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so, my Lord,

To grosser issues; nor to larger reach,
Than to suspicion.

OTH. I will not.
lago. Should

you

do
My speech would fall into such vile success,
Which my thoughts aim not at. Cassio's my worthy friend.
My Lord, I see you're mov’d-

Orh. No, not much mov'd-
I do not think but Desdemona's honest,

Iago. Long live she so! and long live you to think so!
OTH. And yet, bow Nature's erring from itself-

Iago. Aye, there's the point!-as (to be bold with you)
Not to affect many proposed matches
Of her own clime, complexion, and degree,
Whereto we see in all things nature tends :
Foh! one may smell, in such, a will most ranks
Foul disproportions, thoughts unnatural.
But, pardon me, I do not in position.
Distinctly speak of her; though I may fear
Her will, recoiling to her better judgment,
May fall to match you with her couatry forms,
And, haply, so repent.

OTH: Farewell, farewell;
If more thou dost perceive, let me know more;
Set on thy wife t'observe, Leave me, Iago.

Iaco. My Lord, I take my leave.

Ory. Why did I marry?
This honest creature, doubtless,
Sees, and knows more, much more, than he unfolds.

JAGO... My Lord, I would I might extreat your Honour
To scan this thing 10 farther; leave it to time:
Although 'tis fit that Cassio have his place
For, sure, he fills it

up

with great ability;
Yet if you please to hold him off awbile,
You shall by that perceive him and his means;
Nore, if your lady strain his entertainment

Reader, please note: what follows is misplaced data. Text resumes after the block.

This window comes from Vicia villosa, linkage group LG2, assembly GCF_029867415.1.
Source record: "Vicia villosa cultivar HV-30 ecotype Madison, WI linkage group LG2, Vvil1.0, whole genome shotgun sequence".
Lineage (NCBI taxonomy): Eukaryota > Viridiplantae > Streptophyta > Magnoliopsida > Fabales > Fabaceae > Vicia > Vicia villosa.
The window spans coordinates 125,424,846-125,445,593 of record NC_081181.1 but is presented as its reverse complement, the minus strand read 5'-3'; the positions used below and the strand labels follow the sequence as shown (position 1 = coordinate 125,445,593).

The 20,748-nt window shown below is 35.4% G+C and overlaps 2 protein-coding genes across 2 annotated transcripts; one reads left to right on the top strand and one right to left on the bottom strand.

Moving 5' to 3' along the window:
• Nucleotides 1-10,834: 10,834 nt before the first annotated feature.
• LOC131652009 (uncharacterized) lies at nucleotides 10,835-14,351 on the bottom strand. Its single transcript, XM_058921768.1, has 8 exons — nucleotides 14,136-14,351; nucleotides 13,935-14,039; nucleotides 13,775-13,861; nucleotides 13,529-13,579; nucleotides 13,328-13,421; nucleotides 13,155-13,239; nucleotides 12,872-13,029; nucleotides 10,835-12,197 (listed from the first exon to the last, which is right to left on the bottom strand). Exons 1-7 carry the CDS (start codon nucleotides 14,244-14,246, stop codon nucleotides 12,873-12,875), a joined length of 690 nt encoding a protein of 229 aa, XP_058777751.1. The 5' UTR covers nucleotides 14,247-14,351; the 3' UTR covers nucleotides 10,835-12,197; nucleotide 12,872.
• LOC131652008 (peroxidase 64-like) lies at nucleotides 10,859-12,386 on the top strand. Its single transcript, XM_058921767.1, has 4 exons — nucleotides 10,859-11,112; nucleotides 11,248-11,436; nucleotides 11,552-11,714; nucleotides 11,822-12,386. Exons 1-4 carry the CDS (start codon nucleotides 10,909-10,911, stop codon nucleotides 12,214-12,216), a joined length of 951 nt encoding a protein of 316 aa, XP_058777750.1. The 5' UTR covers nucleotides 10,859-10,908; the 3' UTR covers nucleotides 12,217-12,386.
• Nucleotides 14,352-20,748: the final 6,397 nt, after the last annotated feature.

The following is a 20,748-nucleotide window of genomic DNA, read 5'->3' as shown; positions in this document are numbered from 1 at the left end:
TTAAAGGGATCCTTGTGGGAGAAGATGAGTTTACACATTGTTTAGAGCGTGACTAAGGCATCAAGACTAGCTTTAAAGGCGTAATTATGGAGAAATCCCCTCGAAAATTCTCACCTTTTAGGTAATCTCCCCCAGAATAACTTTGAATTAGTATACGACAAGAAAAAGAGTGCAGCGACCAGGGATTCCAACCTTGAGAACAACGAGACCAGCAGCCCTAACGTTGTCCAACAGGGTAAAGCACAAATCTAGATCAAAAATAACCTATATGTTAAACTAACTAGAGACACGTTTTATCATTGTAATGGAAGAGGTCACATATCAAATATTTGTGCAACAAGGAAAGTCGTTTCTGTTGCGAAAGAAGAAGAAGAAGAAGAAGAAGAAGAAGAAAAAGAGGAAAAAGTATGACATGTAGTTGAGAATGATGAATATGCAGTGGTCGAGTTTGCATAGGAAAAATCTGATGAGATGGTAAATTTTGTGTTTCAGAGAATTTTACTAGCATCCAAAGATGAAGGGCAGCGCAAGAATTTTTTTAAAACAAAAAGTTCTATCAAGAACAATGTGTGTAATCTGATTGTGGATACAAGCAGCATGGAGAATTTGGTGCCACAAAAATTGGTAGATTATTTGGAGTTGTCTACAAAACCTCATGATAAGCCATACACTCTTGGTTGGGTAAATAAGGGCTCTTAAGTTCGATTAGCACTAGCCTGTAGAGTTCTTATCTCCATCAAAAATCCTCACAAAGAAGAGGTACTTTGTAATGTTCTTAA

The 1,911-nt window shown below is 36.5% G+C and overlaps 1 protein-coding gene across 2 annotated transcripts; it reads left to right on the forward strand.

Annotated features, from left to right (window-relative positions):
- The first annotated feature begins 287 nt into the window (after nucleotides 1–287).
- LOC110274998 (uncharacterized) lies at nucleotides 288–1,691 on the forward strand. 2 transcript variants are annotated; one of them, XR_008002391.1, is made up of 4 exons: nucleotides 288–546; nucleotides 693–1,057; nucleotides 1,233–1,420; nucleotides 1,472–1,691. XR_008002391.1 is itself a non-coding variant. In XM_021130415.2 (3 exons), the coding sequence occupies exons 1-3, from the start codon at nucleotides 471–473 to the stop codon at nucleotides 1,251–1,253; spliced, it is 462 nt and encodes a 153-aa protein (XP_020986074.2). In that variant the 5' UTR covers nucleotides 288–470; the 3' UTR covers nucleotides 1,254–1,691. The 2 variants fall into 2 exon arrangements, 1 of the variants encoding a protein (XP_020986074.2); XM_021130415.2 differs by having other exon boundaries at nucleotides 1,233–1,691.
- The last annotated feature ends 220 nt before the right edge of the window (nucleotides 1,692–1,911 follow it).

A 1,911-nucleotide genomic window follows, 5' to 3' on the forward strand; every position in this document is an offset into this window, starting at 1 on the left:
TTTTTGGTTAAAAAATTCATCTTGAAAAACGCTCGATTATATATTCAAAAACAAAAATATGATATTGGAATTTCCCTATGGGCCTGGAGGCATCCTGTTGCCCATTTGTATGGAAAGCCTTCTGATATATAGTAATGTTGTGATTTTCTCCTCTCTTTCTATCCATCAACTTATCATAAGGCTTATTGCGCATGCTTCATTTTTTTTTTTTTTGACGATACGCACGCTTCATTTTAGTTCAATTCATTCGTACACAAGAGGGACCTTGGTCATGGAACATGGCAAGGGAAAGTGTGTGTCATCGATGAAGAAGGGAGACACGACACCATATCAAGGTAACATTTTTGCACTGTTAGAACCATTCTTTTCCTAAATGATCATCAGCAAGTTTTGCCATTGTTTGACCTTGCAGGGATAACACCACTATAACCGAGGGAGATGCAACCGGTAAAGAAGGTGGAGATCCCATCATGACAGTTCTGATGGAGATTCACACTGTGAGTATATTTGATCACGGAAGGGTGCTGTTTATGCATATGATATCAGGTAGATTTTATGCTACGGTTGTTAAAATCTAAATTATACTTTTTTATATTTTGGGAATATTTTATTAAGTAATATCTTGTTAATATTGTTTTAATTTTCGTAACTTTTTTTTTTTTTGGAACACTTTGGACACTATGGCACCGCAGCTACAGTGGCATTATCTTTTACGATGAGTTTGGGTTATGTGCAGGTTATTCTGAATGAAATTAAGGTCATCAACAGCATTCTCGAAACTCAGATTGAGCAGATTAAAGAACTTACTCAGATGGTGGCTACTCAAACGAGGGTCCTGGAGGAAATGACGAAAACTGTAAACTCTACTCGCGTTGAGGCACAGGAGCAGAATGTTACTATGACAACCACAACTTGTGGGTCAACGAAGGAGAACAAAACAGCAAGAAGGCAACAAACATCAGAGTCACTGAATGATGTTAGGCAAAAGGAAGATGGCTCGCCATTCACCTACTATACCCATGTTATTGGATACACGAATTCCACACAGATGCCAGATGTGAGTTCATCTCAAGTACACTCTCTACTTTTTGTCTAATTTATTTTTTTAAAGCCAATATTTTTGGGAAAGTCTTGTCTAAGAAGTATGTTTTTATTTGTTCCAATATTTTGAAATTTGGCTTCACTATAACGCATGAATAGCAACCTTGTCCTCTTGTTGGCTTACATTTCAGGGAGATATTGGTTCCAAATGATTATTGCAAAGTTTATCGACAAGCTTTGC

With any strong or vehement importunity;
Much will be seen in that. In the mean time,
Let me be thought too busy in my fears,
(As worthy cause I have to fear I am,)
And hold her free, Ldo beseech your Honour.

Orh. Fear not my government.
I AGO.

I once'niore take my leave.

SHAKSPEARE.

CHAPTER XXVIII

HAMLET'S SOLILOQUY ON HIS MOTHER'S

MARRIAGE

O# that this 100, too solid flesh would melt, Thaw, and resolve itself into a dew! Or that the Everlasting had not fix'd His canon 'gainst self-slaughter! How weary, stale, flat, and unprofitable, Seem to me all the uses of this world! Fie on't! oh fie! 'tis an unweeded garden, That grows to seed; things rank, and gross in nature, Possess: it merely. That it should come to this! But two months dead ! nay, not so much; not two :: So excellent a'king; that was, to this, Hyperion to a sátyr: so loving to my mother, That he permitted not the winds of Heay'ın Visit her face too roughlý. Heav'n and earth." Must I remember why, she would hang on him, As if increase of appetite had grown By what it fed on; and yet, within a month, Let me not think -Frailty, thy name is woman! A little month! or ere those shoes were old, With which she follow'd my poor father's body, Like Niobe, all tears. -Why she, ev'n'shea (O Heav'n! a beast, that wants discourse of reason, Would have mourn'd longer-) married with mine unele, My father's brother; Lei no nore like my father, Than I to Hercules. Within a month! Ere yet the salt of most unrighteous tears Had left the flushing in her galled' eyes, She married.Oh, most wicked speed, to post With such dexterity to incestuous sheets ?

It is not, nor it cannot come to good.
But break, ny beart, for I must hold my tongue.

SHAKS PEARE

CHAPTER XXIX.

HAMLET AND GHOST.

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Ham. Angels and ministers of grace defend us !
Be thou a spirit of health, or goblin damn'd,
Bring with thee airs from Heav'ı), or blasts from hell,
Be thy intents wicked or charitable,
Thou com'st in such a questionable shape,
That I will speak to thee. ' I'll call thee Hamlet,
King, Father, Royal Dane! oh! answer nie!
Let me not burst in ignorance; but tell,
Why thy canonized bones, hears'd in earth,
Have burst their cearnients? why the sepulchre;.
Wherein we saw thee quietly inurn’d,
Hath op'd his ponderous and marble jaws,